National Center for Complementary and Integrative Health (NCCIH)

NIH…Turning Discovery Into Health

Follow NCCIH Subscribe to our email update Subscribe to the NCCIH RSS feed Follow NCCIH on FacebookRead our disclaimer about external links Follow NCCIH on TwitterRead our disclaimer about external links

Menu

Colloidal Silver: What You Need To Know

On this page:

The Bottom Line

How much do we know about colloidal silver?

There are no high quality studies on the health effects of taking colloidal silver, but we do have good evidence of its dangers.

What do we know about the effectiveness of colloidal silver?

Claims made about the health benefits of taking colloidal silver aren’t backed up by studies.

What do we know about the safety of colloidal silver?

The U.S. Food and Drug Administration (FDA) has said that colloidal silver isn’t safe or effective for treating any disease or condition.

Top

What Is Colloidal Silver?

  • Colloidal silver consists of tiny silver particles in a liquid.
  • It’s sometimes promoted on the Internet as a dietary supplement, but evidence supporting health-related claims is lacking.
  • It can be dangerous to your health.

Top

What the Science Says About the Safety and Side Effects of Colloidal Silver

  • Colloidal silver can cause serious side effects. The most common is argyria, a bluish-gray discoloration of the skin, which is usually permanent.
  • Colloidal silver can also cause poor absorption of some drugs, such as certain antibiotics and thyroxine (used to treat thyroid deficiency) and possible kidney, liver, or nervous system problems.
  • In 2009, the FDA warned about the risk of argyria from taking colloidal silver.
  • The FDA also warned in 1999 that colloidal silver isn’t safe or effective for treating any disease or condition.
  • The FDA and the Federal Trade Commission have taken action against a number of companies for making misleading claims about colloidal silver products.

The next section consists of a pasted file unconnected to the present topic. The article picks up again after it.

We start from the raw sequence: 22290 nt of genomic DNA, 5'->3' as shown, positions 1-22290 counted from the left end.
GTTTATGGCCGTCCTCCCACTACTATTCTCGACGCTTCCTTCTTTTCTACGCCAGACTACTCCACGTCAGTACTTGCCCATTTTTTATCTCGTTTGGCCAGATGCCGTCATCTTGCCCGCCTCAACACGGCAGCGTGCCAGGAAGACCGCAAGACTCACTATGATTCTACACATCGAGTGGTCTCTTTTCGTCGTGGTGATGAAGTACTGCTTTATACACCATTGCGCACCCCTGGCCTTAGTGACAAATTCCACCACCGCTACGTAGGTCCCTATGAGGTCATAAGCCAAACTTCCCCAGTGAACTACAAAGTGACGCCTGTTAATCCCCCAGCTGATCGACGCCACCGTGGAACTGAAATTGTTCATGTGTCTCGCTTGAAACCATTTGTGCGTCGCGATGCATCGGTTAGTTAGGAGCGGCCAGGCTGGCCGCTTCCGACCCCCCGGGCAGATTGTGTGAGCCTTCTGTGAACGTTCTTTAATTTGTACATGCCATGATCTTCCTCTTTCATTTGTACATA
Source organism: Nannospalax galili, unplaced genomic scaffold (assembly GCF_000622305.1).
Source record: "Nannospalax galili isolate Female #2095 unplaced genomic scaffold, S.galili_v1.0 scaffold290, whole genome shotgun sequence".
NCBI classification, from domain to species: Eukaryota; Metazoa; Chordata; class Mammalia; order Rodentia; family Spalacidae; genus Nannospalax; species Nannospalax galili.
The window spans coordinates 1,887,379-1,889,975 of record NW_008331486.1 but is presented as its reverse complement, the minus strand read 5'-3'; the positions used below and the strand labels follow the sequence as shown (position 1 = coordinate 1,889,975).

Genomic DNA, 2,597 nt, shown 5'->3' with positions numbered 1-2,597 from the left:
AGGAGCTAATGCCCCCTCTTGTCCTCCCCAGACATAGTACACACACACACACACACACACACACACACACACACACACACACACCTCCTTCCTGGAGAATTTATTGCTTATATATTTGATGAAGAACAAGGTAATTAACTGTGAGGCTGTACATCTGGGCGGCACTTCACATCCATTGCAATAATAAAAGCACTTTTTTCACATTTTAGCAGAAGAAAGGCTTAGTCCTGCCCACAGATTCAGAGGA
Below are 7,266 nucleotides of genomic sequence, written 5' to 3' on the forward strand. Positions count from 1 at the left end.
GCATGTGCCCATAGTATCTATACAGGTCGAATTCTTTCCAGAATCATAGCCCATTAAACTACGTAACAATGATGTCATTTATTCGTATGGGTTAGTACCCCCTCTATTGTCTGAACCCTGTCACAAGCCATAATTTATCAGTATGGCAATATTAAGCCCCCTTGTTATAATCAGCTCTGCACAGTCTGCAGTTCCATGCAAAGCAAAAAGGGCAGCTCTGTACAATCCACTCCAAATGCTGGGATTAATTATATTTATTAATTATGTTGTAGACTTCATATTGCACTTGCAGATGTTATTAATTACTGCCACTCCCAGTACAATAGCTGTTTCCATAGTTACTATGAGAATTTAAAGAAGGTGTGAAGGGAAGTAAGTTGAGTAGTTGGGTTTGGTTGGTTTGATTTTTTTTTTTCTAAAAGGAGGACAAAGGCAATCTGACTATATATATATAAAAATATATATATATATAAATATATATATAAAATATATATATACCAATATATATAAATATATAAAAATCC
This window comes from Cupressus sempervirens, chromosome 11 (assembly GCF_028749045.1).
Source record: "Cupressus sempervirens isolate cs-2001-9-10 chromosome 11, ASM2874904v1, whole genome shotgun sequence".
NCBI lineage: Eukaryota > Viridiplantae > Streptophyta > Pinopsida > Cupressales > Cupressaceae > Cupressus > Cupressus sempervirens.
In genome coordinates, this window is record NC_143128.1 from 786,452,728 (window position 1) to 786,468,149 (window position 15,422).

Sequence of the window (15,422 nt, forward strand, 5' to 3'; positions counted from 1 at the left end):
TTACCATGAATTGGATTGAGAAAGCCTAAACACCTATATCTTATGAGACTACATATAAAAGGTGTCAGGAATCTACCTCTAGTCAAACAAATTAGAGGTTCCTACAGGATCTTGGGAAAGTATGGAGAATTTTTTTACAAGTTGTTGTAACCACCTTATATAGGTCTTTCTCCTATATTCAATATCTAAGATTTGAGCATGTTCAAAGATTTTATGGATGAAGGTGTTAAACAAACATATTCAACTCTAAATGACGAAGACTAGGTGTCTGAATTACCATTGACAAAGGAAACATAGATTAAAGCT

Top

More About Argyria

  • Silver can build up in the body’s tissue, causing a bluish-gray discoloration of large areas of skin, especially those exposed to the sun.
  • People have developed argyria from using homemade and commercial colloidal silver products.

Top

What the Science Says About the Effectiveness of Colloidal Silver

Scientific evidence doesn’t support the use of colloidal silver dietary supplements for any disease or condition.

  • Silver has no known function or benefits in the body when taken by mouth.
  • Silver is not a nutritionally essential mineral or a useful dietary supplement.
  • People may be exposed to silver, usually in tiny amounts, through air, water, and food, and in certain activities such as jewelry-making or soldering.
  • Colloidal silver products are sometimes sold as homeopathic remedies. For more information on homeopathy, see nccih.nih.gov/health/homeopathy.
  • Topical silver (used on the skin) has some appropriate medical uses, such as in bandages and dressings to treat burns, skin wounds, or skin infections. It’s also in medicines to prevent conjunctivitis (an eye condition) in newborns. However, there are no legally marketed prescription or over-the-counter drugs containing colloidal silver that are taken by mouth.